Oops. The Health and Human Services, Medicare Office of Actuary has just released a report that shows that one of the major talking points for the Administration when they were selling the health care overhaul—that the bill will reduce overall health care costs—is dead wrong.
Here’s how the Associated Press sums up the findings:
… the analysis also found that the law falls short of the president’s twin goal of controlling runaway costs, raising projected spending by about 1 percent over 10 years. That increase could get bigger, since Medicare cuts in the law may be unrealistic and unsustainable, the report warned.
It’s a worrisome assessment for Democrats.
In particular, concerns about Medicare could become a major political liability in the midterm elections. The report projected that Medicare cuts could drive about 15 percent of hospitals and other institutional providers into the red, “possibly jeopardizing access” to care for seniors….
The report acknowledged that some of the cost-control measures in the bill — Medicare cuts, a tax on high-cost insurance and a commission to seek ongoing Medicare savings — could help reduce the rate of cost increases beyond 2020. But it held out little hope for progress in the first decade.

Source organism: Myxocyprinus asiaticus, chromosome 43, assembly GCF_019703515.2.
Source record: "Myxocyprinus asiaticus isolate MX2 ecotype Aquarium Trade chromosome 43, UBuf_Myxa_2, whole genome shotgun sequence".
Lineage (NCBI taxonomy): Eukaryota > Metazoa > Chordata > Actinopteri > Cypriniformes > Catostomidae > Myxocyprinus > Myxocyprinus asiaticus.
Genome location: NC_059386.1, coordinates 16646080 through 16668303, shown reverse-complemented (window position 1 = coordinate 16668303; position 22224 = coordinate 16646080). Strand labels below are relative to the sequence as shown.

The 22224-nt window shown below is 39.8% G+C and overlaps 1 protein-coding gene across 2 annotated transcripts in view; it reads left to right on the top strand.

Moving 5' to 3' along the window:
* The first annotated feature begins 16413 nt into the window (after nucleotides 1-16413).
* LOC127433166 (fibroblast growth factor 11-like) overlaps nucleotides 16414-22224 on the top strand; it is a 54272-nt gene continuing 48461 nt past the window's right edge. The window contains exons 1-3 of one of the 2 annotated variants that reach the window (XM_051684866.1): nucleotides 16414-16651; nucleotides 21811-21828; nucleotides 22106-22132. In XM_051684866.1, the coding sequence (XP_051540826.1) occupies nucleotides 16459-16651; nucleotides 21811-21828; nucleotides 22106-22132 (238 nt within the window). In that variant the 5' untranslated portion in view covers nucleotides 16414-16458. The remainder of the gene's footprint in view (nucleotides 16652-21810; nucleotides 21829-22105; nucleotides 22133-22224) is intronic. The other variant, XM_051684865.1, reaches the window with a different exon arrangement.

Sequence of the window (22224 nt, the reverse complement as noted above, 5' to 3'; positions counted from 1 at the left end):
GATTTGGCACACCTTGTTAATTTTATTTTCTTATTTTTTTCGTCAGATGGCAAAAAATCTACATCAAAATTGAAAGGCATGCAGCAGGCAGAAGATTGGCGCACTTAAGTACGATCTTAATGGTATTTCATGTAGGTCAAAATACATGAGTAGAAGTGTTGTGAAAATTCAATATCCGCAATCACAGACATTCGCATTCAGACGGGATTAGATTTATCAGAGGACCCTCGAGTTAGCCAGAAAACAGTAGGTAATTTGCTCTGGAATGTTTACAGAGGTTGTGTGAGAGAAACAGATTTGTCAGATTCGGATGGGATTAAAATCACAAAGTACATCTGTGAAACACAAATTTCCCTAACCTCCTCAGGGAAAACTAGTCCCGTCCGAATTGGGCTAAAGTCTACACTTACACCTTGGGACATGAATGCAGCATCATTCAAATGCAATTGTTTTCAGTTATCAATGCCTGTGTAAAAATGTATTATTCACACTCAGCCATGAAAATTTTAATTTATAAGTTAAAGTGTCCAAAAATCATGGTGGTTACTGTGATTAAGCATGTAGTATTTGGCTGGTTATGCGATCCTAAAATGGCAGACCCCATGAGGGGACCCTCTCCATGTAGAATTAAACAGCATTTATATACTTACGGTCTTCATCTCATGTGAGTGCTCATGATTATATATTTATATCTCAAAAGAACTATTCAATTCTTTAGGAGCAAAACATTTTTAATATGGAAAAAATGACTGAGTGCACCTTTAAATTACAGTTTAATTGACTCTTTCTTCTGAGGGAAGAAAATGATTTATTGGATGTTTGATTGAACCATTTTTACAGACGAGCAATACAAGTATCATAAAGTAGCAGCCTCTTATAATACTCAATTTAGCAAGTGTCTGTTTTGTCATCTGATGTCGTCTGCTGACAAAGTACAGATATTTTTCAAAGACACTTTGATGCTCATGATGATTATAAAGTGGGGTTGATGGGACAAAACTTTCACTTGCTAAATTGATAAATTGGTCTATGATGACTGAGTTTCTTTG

“During 2010-2019, however, these effects would be outweighed by the increased costs associated with the expansions of health insurance coverage,” wrote Richard S. Foster, Medicare’s chief actuary. “Also, the longer-term viability of the Medicare … reductions is doubtful.” Foster’s office is responsible for long-range costs estimates.
In other words, the finding that health care spending will increase by just one percent is almost certainly a big under-estimate. Costs will most likely be higher. Much higher. And there was more bad news for Medicare:
In addition to flagging provider cuts as potentially unsustainable, the report projected that reductions in payments to private Medicare Advantage plans would trigger an exodus from the popular alternative. Enrollment would plummet by about 50 percent. Seniors leaving the private plans would still have health insurance under traditional Medicare, but many might face higher out-of-pocket costs.
In another flashing yellow light, the report warned that a new voluntary long-term care insurance program created under the law faces “a very serious risk” of insolvency.
Americans intuitively knew that the claim that this massive bill, which expands health care to some 34 million people, would somehow reduce health spending was bogus. My question is why did this report just come out now? Isn’t this analysis that the American people and their Representatives deserved to have before the legislation became law?